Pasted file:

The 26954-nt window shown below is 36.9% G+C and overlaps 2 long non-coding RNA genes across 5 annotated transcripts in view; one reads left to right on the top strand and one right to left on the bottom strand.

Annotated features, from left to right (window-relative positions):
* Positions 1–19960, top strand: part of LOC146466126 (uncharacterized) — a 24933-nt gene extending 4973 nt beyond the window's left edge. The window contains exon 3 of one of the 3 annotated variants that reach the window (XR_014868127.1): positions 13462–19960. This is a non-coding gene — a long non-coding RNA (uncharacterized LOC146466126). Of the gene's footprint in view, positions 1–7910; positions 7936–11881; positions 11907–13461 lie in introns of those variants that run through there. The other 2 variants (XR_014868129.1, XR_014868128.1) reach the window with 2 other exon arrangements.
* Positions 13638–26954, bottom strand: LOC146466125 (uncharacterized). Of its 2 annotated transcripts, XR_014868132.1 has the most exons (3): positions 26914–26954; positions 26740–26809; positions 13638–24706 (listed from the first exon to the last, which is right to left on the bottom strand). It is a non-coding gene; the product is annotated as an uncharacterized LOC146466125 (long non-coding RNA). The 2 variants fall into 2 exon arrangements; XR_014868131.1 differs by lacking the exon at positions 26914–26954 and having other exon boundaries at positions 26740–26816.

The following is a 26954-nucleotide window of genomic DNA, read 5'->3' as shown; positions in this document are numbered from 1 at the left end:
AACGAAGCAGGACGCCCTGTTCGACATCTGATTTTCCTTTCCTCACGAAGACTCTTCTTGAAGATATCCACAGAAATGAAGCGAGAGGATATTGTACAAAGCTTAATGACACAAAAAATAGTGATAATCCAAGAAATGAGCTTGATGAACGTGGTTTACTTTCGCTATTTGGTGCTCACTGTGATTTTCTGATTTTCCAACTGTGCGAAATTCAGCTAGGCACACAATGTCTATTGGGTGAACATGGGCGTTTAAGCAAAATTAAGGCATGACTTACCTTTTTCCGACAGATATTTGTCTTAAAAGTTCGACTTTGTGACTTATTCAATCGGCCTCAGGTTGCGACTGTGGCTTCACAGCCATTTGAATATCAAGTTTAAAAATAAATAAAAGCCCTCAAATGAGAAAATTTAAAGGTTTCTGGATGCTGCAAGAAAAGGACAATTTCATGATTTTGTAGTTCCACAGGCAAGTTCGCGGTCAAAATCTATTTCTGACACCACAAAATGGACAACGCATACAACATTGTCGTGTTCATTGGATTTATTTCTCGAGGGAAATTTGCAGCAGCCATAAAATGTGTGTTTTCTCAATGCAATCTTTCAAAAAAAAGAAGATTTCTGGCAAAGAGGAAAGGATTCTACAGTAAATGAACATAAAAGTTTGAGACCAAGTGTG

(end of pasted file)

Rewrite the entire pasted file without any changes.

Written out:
The 26954-nt window shown below is 36.9% G+C and overlaps 2 long non-coding RNA genes across 5 annotated transcripts in view; one reads left to right on the top strand and one right to left on the bottom strand.

Annotated features, from left to right (window-relative positions):
* Positions 1–19960, top strand: part of LOC146466126 (uncharacterized) — a 24933-nt gene extending 4973 nt beyond the window's left edge. The window contains exon 3 of one of the 3 annotated variants that reach the window (XR_014868127.1): positions 13462–19960. This is a non-coding gene — a long non-coding RNA (uncharacterized LOC146466126). Of the gene's footprint in view, positions 1–7910; positions 7936–11881; positions 11907–13461 lie in introns of those variants that run through there. The other 2 variants (XR_014868129.1, XR_014868128.1) reach the window with 2 other exon arrangements.
* Positions 13638–26954, bottom strand: LOC146466125 (uncharacterized). Of its 2 annotated transcripts, XR_014868132.1 has the most exons (3): positions 26914–26954; positions 26740–26809; positions 13638–24706 (listed from the first exon to the last, which is right to left on the bottom strand). It is a non-coding gene; the product is annotated as an uncharacterized LOC146466125 (long non-coding RNA). The 2 variants fall into 2 exon arrangements; XR_014868131.1 differs by lacking the exon at positions 26914–26954 and having other exon boundaries at positions 26740–26816.

The following is a 26954-nucleotide window of genomic DNA, read 5'->3' as shown; positions in this document are numbered from 1 at the left end:
AACGAAGCAGGACGCCCTGTTCGACATCTGATTTTCCTTTCCTCACGAAGACTCTTCTTGAAGATATCCACAGAAATGAAGCGAGAGGATATTGTACAAAGCTTAATGACACAAAAAATAGTGATAATCCAAGAAATGAGCTTGATGAACGTGGTTTACTTTCGCTATTTGGTGCTCACTGTGATTTTCTGATTTTCCAACTGTGCGAAATTCAGCTAGGCACACAATGTCTATTGGGTGAACATGGGCGTTTAAGCAAAATTAAGGCATGACTTACCTTTTTCCGACAGATATTTGTCTTAAAAGTTCGACTTTGTGACTTATTCAATCGGCCTCAGGTTGCGACTGTGGCTTCACAGCCATTTGAATATCAAGTTTAAAAATAAATAAAAGCCCTCAAATGAGAAAATTTAAAGGTTTCTGGATGCTGCAAGAAAAGGACAATTTCATGATTTTGTAGTTCCACAGGCAAGTTCGCGGTCAAAATCTATTTCTGACACCACAAAATGGACAACGCATACAACATTGTCGTGTTCATTGGATTTATTTCTCGAGGGAAATTTGCAGCAGCCATAAAATGTGTGTTTTCTCAATGCAATCTTTCAAAAAAAAGAAGATTTCTGGCAAAGAGGAAAGGATTCTACAGTAAATGAACATAAAAGTTTGAGACCAAGTGTG